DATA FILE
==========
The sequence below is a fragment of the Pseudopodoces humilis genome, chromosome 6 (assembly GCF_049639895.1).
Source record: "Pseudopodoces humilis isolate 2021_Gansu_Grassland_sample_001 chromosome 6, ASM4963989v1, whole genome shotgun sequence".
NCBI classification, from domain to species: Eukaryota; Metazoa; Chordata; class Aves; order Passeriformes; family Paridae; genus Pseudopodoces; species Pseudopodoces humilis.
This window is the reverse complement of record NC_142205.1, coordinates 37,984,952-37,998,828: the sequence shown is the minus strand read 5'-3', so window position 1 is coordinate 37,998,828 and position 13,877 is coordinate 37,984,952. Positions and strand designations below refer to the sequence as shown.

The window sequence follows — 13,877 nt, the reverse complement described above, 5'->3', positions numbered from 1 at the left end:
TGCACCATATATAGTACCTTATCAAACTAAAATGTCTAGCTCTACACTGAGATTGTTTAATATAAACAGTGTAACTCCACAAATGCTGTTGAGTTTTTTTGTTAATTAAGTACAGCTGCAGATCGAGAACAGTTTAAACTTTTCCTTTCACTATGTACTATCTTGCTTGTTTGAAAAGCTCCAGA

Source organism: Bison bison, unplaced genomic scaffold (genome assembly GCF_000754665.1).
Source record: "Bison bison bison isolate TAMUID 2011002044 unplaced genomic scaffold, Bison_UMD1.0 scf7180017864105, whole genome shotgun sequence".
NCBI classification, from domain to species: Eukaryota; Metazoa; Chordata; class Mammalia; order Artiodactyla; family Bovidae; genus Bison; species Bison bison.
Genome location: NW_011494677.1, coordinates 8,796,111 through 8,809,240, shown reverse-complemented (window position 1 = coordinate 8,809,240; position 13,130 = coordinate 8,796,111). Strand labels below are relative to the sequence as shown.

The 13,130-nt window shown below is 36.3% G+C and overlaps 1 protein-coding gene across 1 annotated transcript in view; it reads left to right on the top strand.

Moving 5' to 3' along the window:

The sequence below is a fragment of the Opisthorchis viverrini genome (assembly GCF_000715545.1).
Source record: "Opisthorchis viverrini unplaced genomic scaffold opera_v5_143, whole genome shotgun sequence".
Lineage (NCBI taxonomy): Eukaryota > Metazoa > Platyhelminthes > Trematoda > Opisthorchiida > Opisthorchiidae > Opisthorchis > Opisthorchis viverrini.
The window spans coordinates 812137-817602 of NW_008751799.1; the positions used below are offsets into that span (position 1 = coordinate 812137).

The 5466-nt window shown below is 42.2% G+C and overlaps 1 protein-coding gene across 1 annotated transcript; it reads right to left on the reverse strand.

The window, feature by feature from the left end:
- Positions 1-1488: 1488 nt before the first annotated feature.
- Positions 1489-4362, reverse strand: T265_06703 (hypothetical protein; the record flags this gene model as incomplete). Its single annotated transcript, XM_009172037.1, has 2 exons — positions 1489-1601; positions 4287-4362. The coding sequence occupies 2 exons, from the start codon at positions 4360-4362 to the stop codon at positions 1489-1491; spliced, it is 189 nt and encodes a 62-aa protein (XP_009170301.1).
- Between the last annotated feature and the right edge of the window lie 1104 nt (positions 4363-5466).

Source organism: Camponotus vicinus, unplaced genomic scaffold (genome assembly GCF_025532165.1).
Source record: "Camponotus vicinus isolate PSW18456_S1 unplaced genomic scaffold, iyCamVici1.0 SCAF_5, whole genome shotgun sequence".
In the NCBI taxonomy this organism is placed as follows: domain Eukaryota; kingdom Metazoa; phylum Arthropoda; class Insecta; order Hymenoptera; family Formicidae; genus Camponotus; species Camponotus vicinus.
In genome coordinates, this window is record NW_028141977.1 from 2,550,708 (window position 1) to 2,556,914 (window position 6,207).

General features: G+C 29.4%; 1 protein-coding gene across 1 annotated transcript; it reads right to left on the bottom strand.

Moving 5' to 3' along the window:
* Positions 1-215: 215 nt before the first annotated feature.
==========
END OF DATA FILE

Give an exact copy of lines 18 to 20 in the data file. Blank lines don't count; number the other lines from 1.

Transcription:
The window, feature by feature from the left end:
- Positions 1-1488: 1488 nt before the first annotated feature.
- Positions 1489-4362, reverse strand: T265_06703 (hypothetical protein; the record flags this gene model as incomplete). Its single annotated transcript, XM_009172037.1, has 2 exons — positions 1489-1601; positions 4287-4362. The coding sequence occupies 2 exons, from the start codon at positions 4360-4362 to the stop codon at positions 1489-1491; spliced, it is 189 nt and encodes a 62-aa protein (XP_009170301.1).